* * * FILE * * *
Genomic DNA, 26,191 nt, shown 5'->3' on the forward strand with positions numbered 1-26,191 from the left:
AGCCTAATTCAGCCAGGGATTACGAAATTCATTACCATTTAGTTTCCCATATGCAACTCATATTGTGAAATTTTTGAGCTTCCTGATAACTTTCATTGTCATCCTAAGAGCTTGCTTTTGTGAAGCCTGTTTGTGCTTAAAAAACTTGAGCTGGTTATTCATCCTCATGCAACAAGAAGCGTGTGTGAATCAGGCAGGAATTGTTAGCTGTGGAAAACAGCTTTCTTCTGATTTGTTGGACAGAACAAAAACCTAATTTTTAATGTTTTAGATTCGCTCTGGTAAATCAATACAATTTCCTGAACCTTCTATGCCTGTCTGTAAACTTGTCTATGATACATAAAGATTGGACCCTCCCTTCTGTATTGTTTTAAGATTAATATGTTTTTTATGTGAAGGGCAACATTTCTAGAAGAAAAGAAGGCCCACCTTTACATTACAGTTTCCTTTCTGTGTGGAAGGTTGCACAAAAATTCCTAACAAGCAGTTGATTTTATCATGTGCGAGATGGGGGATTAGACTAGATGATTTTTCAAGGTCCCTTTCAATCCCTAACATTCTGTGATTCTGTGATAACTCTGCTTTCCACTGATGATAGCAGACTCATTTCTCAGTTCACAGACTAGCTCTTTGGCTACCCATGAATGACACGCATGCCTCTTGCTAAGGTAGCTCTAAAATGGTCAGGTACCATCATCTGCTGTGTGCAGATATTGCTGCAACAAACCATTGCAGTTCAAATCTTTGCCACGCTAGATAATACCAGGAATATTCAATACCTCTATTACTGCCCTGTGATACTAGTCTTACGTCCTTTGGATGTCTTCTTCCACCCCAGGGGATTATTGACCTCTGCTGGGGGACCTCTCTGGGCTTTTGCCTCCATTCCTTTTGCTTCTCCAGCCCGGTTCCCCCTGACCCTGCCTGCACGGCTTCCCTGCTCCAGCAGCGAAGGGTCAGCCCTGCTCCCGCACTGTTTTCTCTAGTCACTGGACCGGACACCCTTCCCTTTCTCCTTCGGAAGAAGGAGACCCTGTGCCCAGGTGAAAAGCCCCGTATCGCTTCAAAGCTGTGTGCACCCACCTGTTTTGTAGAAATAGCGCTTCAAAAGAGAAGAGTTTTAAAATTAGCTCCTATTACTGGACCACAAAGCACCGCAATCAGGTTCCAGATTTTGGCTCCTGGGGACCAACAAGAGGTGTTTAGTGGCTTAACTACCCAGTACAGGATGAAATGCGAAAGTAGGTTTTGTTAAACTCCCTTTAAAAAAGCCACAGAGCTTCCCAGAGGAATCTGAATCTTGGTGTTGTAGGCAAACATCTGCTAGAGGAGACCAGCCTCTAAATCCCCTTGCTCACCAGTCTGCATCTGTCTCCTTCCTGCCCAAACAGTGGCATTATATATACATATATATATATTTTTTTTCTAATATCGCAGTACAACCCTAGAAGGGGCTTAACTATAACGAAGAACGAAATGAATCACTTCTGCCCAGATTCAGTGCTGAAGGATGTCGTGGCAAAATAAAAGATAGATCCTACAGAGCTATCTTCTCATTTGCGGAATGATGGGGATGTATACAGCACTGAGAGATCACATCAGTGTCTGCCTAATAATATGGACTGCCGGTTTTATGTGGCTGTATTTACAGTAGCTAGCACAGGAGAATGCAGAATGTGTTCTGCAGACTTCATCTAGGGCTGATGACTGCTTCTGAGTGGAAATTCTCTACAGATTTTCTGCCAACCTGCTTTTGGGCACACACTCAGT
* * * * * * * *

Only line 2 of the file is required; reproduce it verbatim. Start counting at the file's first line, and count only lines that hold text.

AGCCTAATTCAGCCAGGGATTACGAAATTCATTACCATTTAGTTTCCCATATGCAACTCATATTGTGAAATTTTTGAGCTTCCTGATAACTTTCATTGTCATCCTAAGAGCTTGCTTTTGTGAAGCCTGTTTGTGCTTAAAAAACTTGAGCTGGTTATTCATCCTCATGCAACAAGAAGCGTGTGTGAATCAGGCAGGAATTGTTAGCTGTGGAAAACAGCTTTCTTCTGATTTGTTGGACAGAACAAAAACCTAATTTTTAATGTTTTAGATTCGCTCTGGTAAATCAATACAATTTCCTGAACCTTCTATGCCTGTCTGTAAACTTGTCTATGATACATAAAGATTGGACCCTCCCTTCTGTATTGTTTTAAGATTAATATGTTTTTTATGTGAAGGGCAACATTTCTAGAAGAAAAGAAGGCCCACCTTTACATTACAGTTTCCTTTCTGTGTGGAAGGTTGCACAAAAATTCCTAACAAGCAGTTGATTTTATCATGTGCGAGATGGGGGATTAGACTAGATGATTTTTCAAGGTCCCTTTCAATCCCTAACATTCTGTGATTCTGTGATAACTCTGCTTTCCACTGATGATAGCAGACTCATTTCTCAGTTCACAGACTAGCTCTTTGGCTACCCATGAATGACACGCATGCCTCTTGCTAAGGTAGCTCTAAAATGGTCAGGTACCATCATCTGCTGTGTGCAGATATTGCTGCAACAAACCATTGCAGTTCAAATCTTTGCCACGCTAGATAATACCAGGAATATTCAATACCTCTATTACTGCCCTGTGATACTAGTCTTACGTCCTTTGGATGTCTTCTTCCACCCCAGGGGATTATTGACCTCTGCTGGGGGACCTCTCTGGGCTTTTGCCTCCATTCCTTTTGCTTCTCCAGCCCGGTTCCCCCTGACCCTGCCTGCACGGCTTCCCTGCTCCAGCAGCGAAGGGTCAGCCCTGCTCCCGCACTGTTTTCTCTAGTCACTGGACCGGACACCCTTCCCTTTCTCCTTCGGAAGAAGGAGACCCTGTGCCCAGGTGAAAAGCCCCGTATCGCTTCAAAGCTGTGTGCACCCACCTGTTTTGTAGAAATAGCGCTTCAAAAGAGAAGAGTTTTAAAATTAGCTCCTATTACTGGACCACAAAGCACCGCAATCAGGTTCCAGATTTTGGCTCCTGGGGACCAACAAGAGGTGTTTAGTGGCTTAACTACCCAGTACAGGATGAAATGCGAAAGTAGGTTTTGTTAAACTCCCTTTAAAAAAGCCACAGAGCTTCCCAGAGGAATCTGAATCTTGGTGTTGTAGGCAAACATCTGCTAGAGGAGACCAGCCTCTAAATCCCCTTGCTCACCAGTCTGCATCTGTCTCCTTCCTGCCCAAACAGTGGCATTATATATACATATATATATATTTTTTTTCTAATATCGCAGTACAACCCTAGAAGGGGCTTAACTATAACGAAGAACGAAATGAATCACTTCTGCCCAGATTCAGTGCTGAAGGATGTCGTGGCAAAATAAAAGATAGATCCTACAGAGCTATCTTCTCATTTGCGGAATGATGGGGATGTATACAGCACTGAGAGATCACATCAGTGTCTGCCTAATAATATGGACTGCCGGTTTTATGTGGCTGTATTTACAGTAGCTAGCACAGGAGAATGCAGAATGTGTTCTGCAGACTTCATCTAGGGCTGATGACTGCTTCTGAGTGGAAATTCTCTACAGATTTTCTGCCAACCTGCTTTTGGGCACACACTCAGT